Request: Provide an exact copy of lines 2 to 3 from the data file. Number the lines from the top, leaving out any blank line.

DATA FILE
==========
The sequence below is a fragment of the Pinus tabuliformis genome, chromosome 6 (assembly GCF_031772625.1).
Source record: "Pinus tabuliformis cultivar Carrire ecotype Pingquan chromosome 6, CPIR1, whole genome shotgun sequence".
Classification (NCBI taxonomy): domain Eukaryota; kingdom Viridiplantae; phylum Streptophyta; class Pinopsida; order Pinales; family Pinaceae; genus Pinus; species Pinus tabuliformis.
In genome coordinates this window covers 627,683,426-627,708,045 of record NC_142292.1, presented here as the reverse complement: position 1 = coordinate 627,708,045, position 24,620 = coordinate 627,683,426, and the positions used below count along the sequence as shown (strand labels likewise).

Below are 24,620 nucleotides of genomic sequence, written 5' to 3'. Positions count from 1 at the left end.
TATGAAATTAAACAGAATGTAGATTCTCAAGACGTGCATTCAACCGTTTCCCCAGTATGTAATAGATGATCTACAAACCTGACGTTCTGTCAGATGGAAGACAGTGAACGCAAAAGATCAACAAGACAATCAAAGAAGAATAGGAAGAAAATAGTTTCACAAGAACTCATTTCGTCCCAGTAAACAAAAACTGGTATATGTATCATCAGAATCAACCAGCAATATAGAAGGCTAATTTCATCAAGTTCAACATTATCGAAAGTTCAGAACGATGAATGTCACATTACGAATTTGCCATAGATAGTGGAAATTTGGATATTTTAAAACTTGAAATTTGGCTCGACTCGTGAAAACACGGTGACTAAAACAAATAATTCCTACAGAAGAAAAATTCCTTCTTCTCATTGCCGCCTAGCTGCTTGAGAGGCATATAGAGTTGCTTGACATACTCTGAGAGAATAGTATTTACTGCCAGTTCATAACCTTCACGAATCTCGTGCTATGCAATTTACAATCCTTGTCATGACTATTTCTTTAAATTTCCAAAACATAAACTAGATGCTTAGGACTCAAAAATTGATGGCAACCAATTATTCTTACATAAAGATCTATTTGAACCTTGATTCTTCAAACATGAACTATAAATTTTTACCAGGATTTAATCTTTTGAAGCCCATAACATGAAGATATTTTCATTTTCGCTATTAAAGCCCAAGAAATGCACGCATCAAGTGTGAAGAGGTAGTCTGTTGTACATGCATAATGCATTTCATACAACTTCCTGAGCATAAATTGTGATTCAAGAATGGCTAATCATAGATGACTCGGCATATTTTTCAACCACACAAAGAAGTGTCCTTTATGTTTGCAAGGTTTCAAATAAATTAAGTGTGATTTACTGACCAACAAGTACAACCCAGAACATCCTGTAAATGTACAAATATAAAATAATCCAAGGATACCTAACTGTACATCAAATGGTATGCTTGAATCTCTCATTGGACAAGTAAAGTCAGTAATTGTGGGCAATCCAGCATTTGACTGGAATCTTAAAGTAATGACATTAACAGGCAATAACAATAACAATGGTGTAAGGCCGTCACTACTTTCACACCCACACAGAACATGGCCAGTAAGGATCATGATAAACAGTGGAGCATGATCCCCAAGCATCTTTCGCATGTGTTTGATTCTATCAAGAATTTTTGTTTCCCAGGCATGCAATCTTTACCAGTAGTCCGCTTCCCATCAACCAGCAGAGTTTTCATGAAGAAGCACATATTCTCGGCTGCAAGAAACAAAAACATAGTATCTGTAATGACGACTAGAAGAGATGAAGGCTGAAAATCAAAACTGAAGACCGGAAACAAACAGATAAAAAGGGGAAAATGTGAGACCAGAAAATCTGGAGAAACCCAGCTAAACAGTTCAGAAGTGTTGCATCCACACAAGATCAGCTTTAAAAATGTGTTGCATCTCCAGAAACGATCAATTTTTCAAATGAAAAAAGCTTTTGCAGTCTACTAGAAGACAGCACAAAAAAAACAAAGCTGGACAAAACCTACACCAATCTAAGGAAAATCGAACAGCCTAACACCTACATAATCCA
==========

Source record: "Pinus tabuliformis cultivar Carrire ecotype Pingquan chromosome 6, CPIR1, whole genome shotgun sequence".
Classification (NCBI taxonomy): domain Eukaryota; kingdom Viridiplantae; phylum Streptophyta; class Pinopsida; order Pinales; family Pinaceae; genus Pinus; species Pinus tabuliformis.